Kotor as a daytrip from Dubrovnik

Looking for things to do around Dubrovnik, I realized we could easily pop over to nearby Montenegro, and even better, to what might be its most famous site, Kotor. We ended up leaving pretty late, because we realized we might need a COVID tests not to cross into Montenegro, but to get back into Croatia. Then we go stuck for well over an hour at the border crossing, so even though it was supposed to be a 2-hour drive, we didn’t make it to Kotor until around 2pm.

The final stretch of the drive, winding between the bay and the cliffs, had already been quite pretty. And the first impression of Kotor was even better. We walked through the perfectly preserved moat and walls, and found ourselves in a gorgeous medieval town. Cobblestone streets, little squares, ancient churches, and protecting them all from above, the castle of St. Giovanni. After withdrawing some Euros for the ticket (8 Euros, cash only), we started the famous hike up to it. The 1,350 stairs and 1,200 meters in elevation (~4,000 feet) sounded easier said than done, especially at the toastier time of a hot and humid summer day.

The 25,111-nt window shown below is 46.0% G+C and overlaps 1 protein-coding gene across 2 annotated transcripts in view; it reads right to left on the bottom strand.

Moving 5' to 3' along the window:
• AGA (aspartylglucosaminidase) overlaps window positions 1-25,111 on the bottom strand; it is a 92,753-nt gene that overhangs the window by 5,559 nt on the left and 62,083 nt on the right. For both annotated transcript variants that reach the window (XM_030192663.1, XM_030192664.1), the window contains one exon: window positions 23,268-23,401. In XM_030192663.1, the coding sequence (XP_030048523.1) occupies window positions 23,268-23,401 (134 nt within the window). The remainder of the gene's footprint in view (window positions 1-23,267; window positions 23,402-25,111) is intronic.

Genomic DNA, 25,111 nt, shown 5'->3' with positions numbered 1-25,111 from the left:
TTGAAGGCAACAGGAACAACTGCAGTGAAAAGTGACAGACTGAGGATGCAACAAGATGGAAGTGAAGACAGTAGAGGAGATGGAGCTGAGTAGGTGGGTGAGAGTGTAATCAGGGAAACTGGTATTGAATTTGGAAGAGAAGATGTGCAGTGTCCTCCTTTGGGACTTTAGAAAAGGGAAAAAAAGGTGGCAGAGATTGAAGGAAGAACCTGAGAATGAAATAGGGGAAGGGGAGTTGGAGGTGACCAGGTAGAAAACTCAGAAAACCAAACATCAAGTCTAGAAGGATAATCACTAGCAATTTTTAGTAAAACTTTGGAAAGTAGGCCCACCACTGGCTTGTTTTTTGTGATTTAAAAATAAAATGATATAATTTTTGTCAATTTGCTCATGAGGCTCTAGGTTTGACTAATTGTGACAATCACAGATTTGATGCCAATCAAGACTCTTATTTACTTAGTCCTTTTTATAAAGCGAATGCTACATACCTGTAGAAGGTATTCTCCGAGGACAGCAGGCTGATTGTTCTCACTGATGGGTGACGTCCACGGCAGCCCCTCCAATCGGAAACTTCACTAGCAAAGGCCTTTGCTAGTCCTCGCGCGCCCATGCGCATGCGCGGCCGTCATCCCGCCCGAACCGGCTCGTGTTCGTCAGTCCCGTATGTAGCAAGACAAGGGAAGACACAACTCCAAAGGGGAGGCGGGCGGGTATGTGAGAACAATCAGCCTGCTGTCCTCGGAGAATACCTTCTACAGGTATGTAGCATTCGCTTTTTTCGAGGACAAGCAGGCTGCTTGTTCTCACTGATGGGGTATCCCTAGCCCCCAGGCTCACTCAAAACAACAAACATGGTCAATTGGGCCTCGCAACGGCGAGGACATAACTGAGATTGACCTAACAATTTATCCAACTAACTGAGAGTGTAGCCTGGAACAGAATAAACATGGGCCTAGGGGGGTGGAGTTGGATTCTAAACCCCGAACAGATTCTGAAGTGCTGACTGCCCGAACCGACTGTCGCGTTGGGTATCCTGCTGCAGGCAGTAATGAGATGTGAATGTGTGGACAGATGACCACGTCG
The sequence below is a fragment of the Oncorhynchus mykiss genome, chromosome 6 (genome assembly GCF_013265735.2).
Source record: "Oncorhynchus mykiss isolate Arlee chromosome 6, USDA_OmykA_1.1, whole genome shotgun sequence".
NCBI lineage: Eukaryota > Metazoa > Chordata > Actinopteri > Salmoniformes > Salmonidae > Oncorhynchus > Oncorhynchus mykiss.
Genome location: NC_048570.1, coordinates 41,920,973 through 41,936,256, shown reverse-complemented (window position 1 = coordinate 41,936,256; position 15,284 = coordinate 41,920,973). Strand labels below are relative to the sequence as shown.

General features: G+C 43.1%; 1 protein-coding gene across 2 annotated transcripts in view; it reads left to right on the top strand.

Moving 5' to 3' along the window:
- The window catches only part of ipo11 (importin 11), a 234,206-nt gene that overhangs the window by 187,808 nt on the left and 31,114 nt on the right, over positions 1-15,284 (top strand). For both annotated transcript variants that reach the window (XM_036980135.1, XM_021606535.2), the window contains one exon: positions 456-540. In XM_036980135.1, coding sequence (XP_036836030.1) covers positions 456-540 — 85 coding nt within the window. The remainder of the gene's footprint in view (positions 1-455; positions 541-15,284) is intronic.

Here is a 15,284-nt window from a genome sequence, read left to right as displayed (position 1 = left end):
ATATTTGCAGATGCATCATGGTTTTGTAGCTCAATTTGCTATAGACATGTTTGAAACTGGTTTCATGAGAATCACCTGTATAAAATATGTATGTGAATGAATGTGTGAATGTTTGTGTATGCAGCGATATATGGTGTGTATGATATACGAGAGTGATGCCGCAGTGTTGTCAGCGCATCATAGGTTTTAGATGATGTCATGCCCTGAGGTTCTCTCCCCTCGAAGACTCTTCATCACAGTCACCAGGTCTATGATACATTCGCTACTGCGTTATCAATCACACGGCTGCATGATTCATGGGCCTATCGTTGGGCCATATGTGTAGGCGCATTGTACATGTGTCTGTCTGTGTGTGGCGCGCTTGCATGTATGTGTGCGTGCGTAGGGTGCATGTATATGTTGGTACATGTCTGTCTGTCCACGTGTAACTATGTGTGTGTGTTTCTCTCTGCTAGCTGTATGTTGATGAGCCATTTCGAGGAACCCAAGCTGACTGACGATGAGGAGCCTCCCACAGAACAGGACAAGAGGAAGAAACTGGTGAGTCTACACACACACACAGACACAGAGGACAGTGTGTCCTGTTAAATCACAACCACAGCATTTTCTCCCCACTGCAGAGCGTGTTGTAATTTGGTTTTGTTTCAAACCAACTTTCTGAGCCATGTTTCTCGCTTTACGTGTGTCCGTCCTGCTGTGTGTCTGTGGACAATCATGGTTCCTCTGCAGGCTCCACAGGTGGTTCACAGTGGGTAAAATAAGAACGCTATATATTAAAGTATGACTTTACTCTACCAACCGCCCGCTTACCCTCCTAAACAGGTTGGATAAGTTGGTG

We took our time, stopping to catch our breath and take pictures at the Chapel of St. Ivan and several nooks of the fortifications. After about an hour, we reached the top, and were super happy to see some locals selling cold water. We definitely hadn’t planned this hike properly, but the effort was worth it. The fortress, like the walls of Kotor, were built in the 6th century by Roman Emperor Justinian the Great, and have survived many battles throughout history. The landscape is equally stunning, with the deep blue fjord below and limestone mountains as a backdrop. There is a reason why UNESCO has included the whole natural and culture-historical region of Kotor in its World Heritage Sites list (and I couldn’t keep track of how many UNESCO sites we were seeing in this trip).

After a much easier way down, we grabbed late lunch (or early dinner?) in a terrace restaurant right across from the cathedral of St. Tryphon. We then strolled around the old town, checking out the bazaar, some cute shops, the clock tower at the Main square, the Sea gate, and the walls from different angles. It was getting late, and we were quite tired, so we decided to drive straight back to Dubrovnik. Had we had more time, I would have loved to make it to Budva and Sveti Stefani, two other historic gems in incredible natural settings.

One thought on “Kotor as a daytrip from Dubrovnik

  1. Pingback: Mostar and Kravica waterfalls as a daytrip from Dubrovnik – Bona Travels

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